New Honda owner

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Hello all,
First day as a new Honda owner. Got a (new) 2007 Accord EX for my daughter yesterday, and we are quite happy with it. Just a really well
built car.
One feature I'm surprised to not see is the "auto-door-lock" function. This is where all the doors lock as the vehicle reaches a certain speed (15-20 mph) after the doors have been opened. I'm used to it on all my Dodge vehicles, and didn't even think to ask about it on this one. Am I missing something, or is this feature really not here?
Anyway, I also got the 8 year, 100K mile, 0 deductible warranty on it, so am looking forward to many years of trouble-free operation. Glad to be a Honda owner!
--
"Ubuntu" -- an African word, meaning "Slackware is too hard for me".


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Dan C wrote:

If you find it, let me know but I don't think it's there. I broke with tradition<g> and actually looked through the manual and was unable to find that feature for my 2006 Accord.
You're right about one thing, though. Great cars!
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On Thu, 12 Jul 2007 08:44:02 -0500, Unquestionably Confused wrote:

Thanks, I will.
--
"Ubuntu" -- an African word, meaning "Slackware is too hard for me".


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I would not have purchased my 2004 Accord EX-L if it had this feature. What purpose does it serve? If you need your doors locked, hit the button right before you put on your seatbelt.
Automatically locking doors ranks right up there with DRL's. I won't buy a car with these pseudo-safety features.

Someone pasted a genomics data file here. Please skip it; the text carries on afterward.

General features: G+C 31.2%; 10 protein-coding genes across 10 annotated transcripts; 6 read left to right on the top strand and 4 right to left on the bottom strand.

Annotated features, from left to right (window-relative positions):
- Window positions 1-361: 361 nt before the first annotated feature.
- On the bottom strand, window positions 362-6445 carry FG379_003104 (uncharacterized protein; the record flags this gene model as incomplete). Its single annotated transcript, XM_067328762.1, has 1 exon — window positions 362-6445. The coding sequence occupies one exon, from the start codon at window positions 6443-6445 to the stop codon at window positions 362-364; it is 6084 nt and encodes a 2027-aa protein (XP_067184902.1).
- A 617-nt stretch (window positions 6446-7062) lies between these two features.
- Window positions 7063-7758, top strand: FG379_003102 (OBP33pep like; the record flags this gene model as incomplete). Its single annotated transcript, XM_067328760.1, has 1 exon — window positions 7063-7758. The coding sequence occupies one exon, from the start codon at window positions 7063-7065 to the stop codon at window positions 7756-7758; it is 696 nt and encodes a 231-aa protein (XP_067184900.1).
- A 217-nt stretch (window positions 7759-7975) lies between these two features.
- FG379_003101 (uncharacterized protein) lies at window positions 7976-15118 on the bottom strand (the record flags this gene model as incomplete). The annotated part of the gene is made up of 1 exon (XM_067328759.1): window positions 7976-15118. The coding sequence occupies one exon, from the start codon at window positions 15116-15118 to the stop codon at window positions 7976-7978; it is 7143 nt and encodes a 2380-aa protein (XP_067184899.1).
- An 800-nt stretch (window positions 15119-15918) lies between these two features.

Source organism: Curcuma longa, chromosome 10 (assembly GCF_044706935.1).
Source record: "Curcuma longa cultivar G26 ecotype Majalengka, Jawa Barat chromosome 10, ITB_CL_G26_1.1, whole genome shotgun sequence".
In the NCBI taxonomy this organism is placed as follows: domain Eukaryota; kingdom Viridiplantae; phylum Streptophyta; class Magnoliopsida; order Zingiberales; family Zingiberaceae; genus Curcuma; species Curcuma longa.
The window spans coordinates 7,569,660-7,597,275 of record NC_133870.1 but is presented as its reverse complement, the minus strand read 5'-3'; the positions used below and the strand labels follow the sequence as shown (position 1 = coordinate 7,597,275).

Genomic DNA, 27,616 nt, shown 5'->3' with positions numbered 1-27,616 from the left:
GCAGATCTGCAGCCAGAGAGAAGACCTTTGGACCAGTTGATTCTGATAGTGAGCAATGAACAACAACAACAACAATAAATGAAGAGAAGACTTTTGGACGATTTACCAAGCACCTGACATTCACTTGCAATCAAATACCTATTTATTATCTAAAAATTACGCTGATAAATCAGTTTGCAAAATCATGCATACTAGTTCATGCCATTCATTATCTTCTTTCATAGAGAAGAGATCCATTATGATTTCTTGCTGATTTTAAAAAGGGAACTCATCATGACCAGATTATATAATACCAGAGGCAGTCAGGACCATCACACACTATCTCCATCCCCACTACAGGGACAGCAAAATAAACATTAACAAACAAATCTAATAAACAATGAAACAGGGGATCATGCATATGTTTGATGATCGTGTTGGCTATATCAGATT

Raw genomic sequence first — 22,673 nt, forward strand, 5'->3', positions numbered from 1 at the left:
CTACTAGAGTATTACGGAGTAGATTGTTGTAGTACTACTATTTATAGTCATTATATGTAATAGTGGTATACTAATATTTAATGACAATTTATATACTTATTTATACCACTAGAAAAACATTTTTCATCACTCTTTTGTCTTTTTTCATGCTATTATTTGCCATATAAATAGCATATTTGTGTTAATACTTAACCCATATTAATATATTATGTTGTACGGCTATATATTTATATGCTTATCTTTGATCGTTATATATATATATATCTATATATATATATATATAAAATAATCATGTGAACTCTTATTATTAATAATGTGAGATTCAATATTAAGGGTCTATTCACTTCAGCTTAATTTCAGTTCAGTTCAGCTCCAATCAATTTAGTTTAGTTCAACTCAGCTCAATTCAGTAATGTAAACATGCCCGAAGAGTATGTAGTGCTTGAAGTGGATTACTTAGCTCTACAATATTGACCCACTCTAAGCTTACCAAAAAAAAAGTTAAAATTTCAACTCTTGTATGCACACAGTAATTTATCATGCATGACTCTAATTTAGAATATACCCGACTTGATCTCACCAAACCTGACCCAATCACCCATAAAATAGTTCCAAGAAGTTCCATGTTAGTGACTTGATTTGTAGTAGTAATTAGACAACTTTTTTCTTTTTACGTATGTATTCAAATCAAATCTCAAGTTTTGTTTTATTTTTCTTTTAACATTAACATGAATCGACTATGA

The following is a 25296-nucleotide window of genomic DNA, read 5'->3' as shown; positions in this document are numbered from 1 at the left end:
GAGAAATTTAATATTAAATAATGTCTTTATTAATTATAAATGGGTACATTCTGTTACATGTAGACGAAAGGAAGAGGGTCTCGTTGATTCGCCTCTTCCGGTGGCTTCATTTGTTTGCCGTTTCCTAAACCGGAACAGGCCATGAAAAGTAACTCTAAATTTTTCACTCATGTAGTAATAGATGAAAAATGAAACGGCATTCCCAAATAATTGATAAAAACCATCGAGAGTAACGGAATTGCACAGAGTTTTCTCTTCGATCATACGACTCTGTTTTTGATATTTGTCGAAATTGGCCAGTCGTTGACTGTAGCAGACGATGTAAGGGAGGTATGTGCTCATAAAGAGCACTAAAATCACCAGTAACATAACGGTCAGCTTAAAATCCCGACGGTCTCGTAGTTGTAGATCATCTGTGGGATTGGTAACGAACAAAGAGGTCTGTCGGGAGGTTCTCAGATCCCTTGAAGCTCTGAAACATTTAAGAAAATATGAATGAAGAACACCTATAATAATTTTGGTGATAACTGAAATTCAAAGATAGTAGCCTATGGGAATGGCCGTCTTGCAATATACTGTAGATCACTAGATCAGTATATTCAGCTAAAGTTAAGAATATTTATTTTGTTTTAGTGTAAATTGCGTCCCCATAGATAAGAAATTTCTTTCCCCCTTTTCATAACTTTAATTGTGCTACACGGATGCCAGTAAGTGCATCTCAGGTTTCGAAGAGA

As an aside, yes, wear my seatbelt (always have and always will) and no, i do not support a seat belt law.

agreed!!! :~)>
bob z.
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On Thu, 12 Jul 2007 13:54:39 +0000, bob zee wrote:

That's nice. What does that have to do with my question?

It locks the doors without any required action by the driver/passengers, as the name of the function would seem to imply...

Yeah. No shit. What does that have to do with my question?

Again, your (unrequested) opinion is noted. In the future, don't bother replying to a question of mine, if you don't know the answer. Have a good one.
--
"Ubuntu" -- an African word, meaning "Slackware is too hard for me".


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On Fri, 13 Jul 2007 22:09:29 -0500, Dan C

I love it... an owner with an attitude !! Dare anyone say something he doesn't like.
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On Sat, 14 Jul 2007 09:18:08 -0500, wrote:

Whatever. It's notable that you snipped the entire post, and don't bother actually addressing anything. Was there something inaccurate or wrong about my points?
Didn't think so.
--
"Ubuntu" -- an African word, meaning "Slackware is too hard for me".


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On 7/12/07 8:00 AM, in article snipped-for-privacy@lan.invalid,

As far as I know, that is a American-mfr-only feature. Never encountered it on any Japanese cars. Personally, I find it irritating and useless. I would spend some time researching how to disable it if it showed up on any of my cars.
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wrote:

My '00 Toyota Avalon XLS had it and it was a real PIA.
On stopping, the driver's door could be opened but before any passenger door could open, they (or the driver) had to hit the unlock button.